Diners used to the polished (and in my opinion, sterile) chain pancake houses may be put off by Franks' singular homey design. The pale yellow building with the lavender trim is an eye-catcher along Pima Street near Alvernon Way. The trellised front patio looks a might derelict and the counter stools seem to have been swiveling since the days of Prohibition. Family photographs (many featuring beloved pets) and sundry magazine clippings plaster the restaurant's interior walls. A large highway-type sign proclaims "Don't Worry, Be Happy." Another alerts diners to a hard and fast rule at Frank's, "No Sniveling." Still another reminds patrons of a recent restaurant-related controversy: "Our Customers Are Our Business -- Stop the Smoking Ban."
As of October 1, 1999, a city ordinance prohibited smokers from lighting up while dining out unless restaurants could seat them in an entirely enclosed space or could report over 60 percent of their business came from the sale of alcohol (thus eliminating bars from the scenario). Those familiar with Frank's will readily recall that smoking in the cramped space was de rigueur -- the perpetual gray haze hung over the crowd like a banner to tobacco bliss. Those days are gone, and with them, ironically, the fear that such a restriction on personal freedom would negatively impact business at Frank's.
"I hate to say it," our waitress confided, looking cautiously over her shoulder as she spoke, "but I think our business is actually better now that you can't smoke in here."
As much as people may have enjoyed smoking at Frank's, the real pleasure remains eating there. With food as consistent and solidly delicious as it is, folks will willingly suspend the urge to pollute their lungs for a few hours.
Breakfast consists of hearty egg and meat dishes, with a few pancakes, waffles and French toast variations. Omelets are as fancy as Frank's gets. The food may not be heart smart, but a meal at Frank's now and then definitely does the soul good. (However, Frank's does use canola oil in its cooking).
A platter of sausage and eggs (always cooked the way you like them, including specifications for runny, soft, medium or hard) is a hefty meal at Frank's. Two hockey-puck-sized sausage patties accompany two eggs cooked to order, along with hash browns or home fries and choice of toast, biscuit or fresh flour tortilla. Although meat and eggs may be the stars of a morning breakfast platter, Frank's potatoes threaten to steal the show. Homemade hash browns (an anomaly in the era of frozen convenience foods) are fried until crisp and golden, and the tender-crisp home fries are tossed with squares of vibrantly fresh green bell pepper and sweet sautéed onion. While many other restaurants may regard these side dishes as afterthoughts, Frank's prepares them with obvious time and care.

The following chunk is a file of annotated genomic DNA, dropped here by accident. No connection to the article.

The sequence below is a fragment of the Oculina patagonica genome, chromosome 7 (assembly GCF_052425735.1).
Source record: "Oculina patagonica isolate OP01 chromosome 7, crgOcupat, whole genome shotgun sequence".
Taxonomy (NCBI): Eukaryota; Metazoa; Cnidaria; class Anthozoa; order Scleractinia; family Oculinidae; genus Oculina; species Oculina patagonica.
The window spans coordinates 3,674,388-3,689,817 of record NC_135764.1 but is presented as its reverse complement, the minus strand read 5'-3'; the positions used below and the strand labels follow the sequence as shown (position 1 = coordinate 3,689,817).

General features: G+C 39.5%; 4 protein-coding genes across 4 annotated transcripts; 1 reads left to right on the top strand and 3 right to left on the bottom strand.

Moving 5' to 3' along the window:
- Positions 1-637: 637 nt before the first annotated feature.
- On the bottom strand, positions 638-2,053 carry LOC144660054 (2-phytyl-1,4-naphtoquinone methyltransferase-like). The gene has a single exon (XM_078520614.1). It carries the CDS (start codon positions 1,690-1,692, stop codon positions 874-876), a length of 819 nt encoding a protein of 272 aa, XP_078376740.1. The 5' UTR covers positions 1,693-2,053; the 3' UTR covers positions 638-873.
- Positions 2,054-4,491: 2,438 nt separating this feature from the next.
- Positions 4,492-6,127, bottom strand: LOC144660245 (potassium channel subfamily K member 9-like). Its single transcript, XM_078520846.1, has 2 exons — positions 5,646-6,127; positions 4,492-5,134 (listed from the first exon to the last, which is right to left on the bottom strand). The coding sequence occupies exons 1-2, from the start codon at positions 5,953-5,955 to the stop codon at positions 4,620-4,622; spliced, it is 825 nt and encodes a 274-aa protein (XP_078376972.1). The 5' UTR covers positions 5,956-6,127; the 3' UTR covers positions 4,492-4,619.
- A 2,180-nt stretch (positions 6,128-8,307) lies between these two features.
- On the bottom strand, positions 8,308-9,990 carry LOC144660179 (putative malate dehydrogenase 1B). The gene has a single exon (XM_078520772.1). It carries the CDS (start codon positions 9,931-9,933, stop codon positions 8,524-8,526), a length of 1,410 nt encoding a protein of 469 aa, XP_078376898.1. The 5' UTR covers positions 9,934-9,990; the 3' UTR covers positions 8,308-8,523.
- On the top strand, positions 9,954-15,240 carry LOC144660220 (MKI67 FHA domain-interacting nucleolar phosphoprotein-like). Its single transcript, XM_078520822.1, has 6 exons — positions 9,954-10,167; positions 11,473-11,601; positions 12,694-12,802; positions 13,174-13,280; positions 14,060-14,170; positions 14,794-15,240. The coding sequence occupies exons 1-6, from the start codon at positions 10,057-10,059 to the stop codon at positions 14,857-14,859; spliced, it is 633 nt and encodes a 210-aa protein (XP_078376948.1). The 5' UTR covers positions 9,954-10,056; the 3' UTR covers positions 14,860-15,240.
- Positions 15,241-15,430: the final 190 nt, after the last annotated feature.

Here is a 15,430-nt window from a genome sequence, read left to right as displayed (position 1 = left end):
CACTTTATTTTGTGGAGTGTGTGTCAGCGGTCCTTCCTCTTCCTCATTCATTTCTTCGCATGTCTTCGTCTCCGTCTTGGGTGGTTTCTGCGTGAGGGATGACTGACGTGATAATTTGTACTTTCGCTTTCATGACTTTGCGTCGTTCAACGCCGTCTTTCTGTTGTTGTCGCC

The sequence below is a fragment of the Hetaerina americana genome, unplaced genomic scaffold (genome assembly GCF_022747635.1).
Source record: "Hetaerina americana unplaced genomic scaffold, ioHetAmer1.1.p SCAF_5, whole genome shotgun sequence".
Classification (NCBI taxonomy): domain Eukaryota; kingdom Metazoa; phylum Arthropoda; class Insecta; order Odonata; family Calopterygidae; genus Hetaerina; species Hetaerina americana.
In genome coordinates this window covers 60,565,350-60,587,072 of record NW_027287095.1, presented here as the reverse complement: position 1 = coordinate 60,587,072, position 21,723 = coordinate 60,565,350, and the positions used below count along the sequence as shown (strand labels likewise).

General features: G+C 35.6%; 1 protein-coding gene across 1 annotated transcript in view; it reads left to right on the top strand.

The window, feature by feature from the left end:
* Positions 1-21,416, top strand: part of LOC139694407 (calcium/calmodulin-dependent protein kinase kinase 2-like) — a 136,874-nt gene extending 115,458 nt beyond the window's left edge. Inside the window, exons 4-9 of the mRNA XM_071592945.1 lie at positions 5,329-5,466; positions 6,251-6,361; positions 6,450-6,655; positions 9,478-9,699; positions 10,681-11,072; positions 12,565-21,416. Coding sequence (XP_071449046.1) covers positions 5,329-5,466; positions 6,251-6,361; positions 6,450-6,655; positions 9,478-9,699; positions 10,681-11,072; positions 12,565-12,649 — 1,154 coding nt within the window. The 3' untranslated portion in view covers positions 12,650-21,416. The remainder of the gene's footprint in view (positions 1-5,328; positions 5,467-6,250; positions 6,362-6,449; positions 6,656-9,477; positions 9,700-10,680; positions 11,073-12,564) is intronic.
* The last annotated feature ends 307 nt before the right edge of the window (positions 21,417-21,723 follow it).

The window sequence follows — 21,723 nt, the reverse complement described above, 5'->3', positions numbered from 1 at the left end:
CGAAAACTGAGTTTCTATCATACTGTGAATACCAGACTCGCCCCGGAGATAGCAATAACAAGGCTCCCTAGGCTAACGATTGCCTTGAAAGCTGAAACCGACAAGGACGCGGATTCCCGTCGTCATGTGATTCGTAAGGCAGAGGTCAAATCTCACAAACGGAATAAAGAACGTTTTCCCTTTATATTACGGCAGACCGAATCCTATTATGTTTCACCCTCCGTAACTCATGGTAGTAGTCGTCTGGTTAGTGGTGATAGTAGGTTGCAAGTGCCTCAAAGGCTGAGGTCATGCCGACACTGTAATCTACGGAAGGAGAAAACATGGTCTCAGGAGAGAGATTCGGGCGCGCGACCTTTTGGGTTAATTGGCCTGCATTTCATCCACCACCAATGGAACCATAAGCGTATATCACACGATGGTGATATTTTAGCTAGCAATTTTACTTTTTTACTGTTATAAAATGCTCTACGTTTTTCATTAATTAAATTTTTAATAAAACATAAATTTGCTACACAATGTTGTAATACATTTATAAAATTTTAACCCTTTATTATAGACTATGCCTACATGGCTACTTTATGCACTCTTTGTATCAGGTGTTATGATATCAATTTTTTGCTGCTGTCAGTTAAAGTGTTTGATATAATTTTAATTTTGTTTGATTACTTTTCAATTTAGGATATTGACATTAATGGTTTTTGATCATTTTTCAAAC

Frank's cinnamon rolls, recalling a sticky bun without the nuts, are another homey treat. Those favoring a thick sugary glaze and Texas-sized rolls could be disappointed, but I prefer the more modestly sized brown-sugar-and-cinnamon bun. It's a perfect complement to a scrambled egg and a cup of Frank's strong hot coffee, and it won't incite dietary guilt. Could a pastry possibly offer more?
In addition to the choice of fresh flour tortillas with your meal, Frank's features a very serviceable interpretation of huevos rancheros. A lightly fried corn tortilla is topped with two sunny-side up eggs and slathered with grated cheddar cheese and zesty salsa. Though not a complicated dish, it's often mishandled at other establishments. Frank's, however, never misses a beat.
The French toast platter is another small marvel, with perfectly crisp bacon and an egg cooked exactly as ordered. The toast's thickly sliced white bread is nicely puffed and browned, dusted with confectioner's sugar and served with dollops of butter and maple syrup. Nothing is more unappealing than soggy French toast, but Frank's product is a dish of golden, yeasty glory.
Most breakfasts run around $5, but if you're an early riser (i.e. before 9 a.m.) you can cash in on the $1.50 special, which includes two eggs, hash browns or home fries, biscuit, toast or flour tortilla.
While I've never been able to resist the lure of the all-day breakfast, Frank's gets kudos from other diners for a fine version of chicken-fried steak, real mashed potatoes and a hamburger and fries deal for $1.75. As Frank's closes at 2 p.m. daily, dinner is unfortunately not a possibility.
The waitresses at Frank's have garnered a reputation over the years as women who don't suffer fools gladly. While that might be true, in my experience they've never been anything but friendly, courteous and fast. The service is some of the most brisk in town, so if you happen to stop by when all the tables are full, patience will reward you. Undoubtedly, a table will be free very shortly.
A friend of mine once claimed that it didn't matter much where we met for breakfast because the meal was pretty much the same anywhere you went.
"It's almost impossible to mess up breakfast," she'd say.
That may be true for the multitudes of mediocre breakfast joints, but there are still a few places that stand out in this category. Frank's may not be fine dining, but when it comes to breakfast, it sails easily into the upper reaches of the truly elite.